Friday, August 14, 2009

Famous First Fridays: Judge Dredd

Borag Thungg, Groove-ophiles! Ol' Groove must confess: I didn't know Judge Dredd existed until 1983. Living in the mountains of Southeastern Kentucky doesn't give one much opportunity to get a glimpse of British comicbooks. My introduction to Judge Dredd was via ads in a Pacific Comics catalog (this was when they were still a distributor and just beginning to begin publishing comics of their own. I got on their mailing list by subscribing to Starslayer and Captain Victory.). Dredd's costume and the title "Cursed Earth" just grabbed my attention and would not let go. Needless to say, when Eagle Comics started publishing Judge Dredd comics here in the U.S. (reprinting the British originals in full color) in the early 1980s, I subscribed. Oh, yeah, I subscribed.

But that's more fodder for my other scrotnig blog, Blinded Me with Comics, isn't it?

Judge Dredd made his first appearance in the first issue of the British weekly 2000 AD (cover dated February 26, 1977) in an ad. That's right, a house ad introducing 2000 AD's editor/host, Tharg the Mighty, also gave the world its first glimpse of Mega-City One's most zarjaz judge. And heeeeeere it is:

But that wouldn't make much of a post all by its lonesome, would it? F'rinstance, how come Dredd's debut story didn't appear in 2000 AD's premiere ish? Well, as legend has it, writer John Wagner and artist Carlos Ezquerra, with editor Pat Mills' help, co-created the good judge and concocted a debut story. Behind-the-scenes wrangling over Judge Dredd's ownership led to author/co-creator Wagner to quit 2000 AD, leaving Mills to find a new writer and script. Because Mills was trying to beat deadlines, he had a few different Dredd stories in the pipeline, written and drawn by a variety of British writers and artists. None of them, however, were completed in time for the first ish, so fate decreed that Dredd would begin his career with issue #2 (cover-dated March 5, 1977).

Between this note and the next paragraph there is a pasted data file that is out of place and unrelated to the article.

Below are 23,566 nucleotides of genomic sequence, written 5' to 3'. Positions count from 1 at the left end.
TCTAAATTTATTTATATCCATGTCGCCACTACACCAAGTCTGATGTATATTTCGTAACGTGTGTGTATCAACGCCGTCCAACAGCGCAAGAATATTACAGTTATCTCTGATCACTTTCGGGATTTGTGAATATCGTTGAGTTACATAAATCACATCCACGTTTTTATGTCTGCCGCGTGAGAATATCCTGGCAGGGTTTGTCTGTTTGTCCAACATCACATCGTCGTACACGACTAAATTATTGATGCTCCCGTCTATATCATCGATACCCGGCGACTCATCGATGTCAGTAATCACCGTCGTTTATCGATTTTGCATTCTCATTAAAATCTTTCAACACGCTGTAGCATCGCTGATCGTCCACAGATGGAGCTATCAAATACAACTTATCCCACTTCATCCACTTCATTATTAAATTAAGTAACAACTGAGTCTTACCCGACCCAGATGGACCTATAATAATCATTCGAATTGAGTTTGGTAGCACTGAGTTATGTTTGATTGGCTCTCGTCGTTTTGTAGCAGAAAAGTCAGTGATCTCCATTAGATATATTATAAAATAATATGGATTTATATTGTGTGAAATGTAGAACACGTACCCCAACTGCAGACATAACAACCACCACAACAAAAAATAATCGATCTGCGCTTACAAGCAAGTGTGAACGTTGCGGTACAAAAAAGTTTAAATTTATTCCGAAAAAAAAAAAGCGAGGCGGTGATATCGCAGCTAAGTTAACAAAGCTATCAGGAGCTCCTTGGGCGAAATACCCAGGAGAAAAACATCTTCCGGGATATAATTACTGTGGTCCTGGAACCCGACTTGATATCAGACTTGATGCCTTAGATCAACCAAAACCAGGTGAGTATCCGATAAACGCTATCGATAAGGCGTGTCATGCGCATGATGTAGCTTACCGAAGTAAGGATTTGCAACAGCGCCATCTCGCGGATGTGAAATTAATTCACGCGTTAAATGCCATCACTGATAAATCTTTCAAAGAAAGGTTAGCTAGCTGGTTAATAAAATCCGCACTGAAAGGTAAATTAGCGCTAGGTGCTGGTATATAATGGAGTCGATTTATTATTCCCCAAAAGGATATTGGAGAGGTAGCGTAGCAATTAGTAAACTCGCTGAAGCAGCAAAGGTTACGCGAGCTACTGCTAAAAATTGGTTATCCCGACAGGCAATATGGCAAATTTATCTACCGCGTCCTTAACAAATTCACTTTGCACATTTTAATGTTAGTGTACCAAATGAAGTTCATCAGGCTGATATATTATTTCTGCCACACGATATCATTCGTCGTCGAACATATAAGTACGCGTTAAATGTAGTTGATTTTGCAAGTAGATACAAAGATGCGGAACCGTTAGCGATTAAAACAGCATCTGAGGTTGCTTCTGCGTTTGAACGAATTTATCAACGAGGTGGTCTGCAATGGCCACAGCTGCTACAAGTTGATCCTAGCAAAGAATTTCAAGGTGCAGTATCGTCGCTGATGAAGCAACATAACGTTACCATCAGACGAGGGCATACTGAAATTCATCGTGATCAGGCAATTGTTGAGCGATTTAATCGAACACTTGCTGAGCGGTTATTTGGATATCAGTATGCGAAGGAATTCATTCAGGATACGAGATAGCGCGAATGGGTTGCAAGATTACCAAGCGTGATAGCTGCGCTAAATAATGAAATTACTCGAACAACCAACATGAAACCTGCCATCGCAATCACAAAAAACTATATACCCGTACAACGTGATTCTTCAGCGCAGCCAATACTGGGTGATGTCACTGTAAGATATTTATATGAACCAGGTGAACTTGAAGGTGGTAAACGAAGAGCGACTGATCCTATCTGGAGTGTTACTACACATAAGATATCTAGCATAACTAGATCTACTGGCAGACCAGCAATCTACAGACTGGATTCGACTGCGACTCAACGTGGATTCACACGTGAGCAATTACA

The first published Judge Dredd strip was written by Peter Harris (with Mills re-writing much of the script) and drawn by Mike McMahon. Bet you'd like to see that, wouldn't ya? Don't spaz out, man, Ol' Groove's got ya covered!


To say this satirical/superhero version of Dirty Harry was a hit is like saying an A-Bomb makes a little noise. Fans totally dug Judge Dredd and his dystopian future (filled with black humor, natch), and the enthusiasm didn't take long to cross the Big Pond. Countless reprints, trade paperbacks, games, posters, action figures, buttons, pop songs, and even a Sylvester Stallone movie followed, proving that, not only is Judge Dredd the law--Judge Dredd is the man! (More Judge Dredd love to come over on my Blinded Me with Comics blog. Stay tuned!) Splundig Vur Thrigg!

3 comments:

  1. Hey Groove! I was 10 years old when the Judge first appeared and I thought he was the coolest thing ever. I was obviously too young to appreciate the satire or realise that Joe Dredd was meant to be nearer to a villain than a hero. All that would come later. All I knew was he had a big gun, a big bike, a cool helmet ( ahem! ) and he ROCKED!

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  2. There wasn't behind the scenes wrangling over just Dredd's ownership. Wagner left over a stake in the comic that he was promised and IPC pulled the rug out from under him...and made 2000ad an in-house comic instead as a 'freelance' comic. He later came back onto the title a few months later. Incidentally, the first published Dredd story didn't feature the work of its two creators (Not unless you count the Dredd figure on page one. Which was a cut and paste from an Ezquerra drawing. Which didn't even have Dredds name on the badge.)

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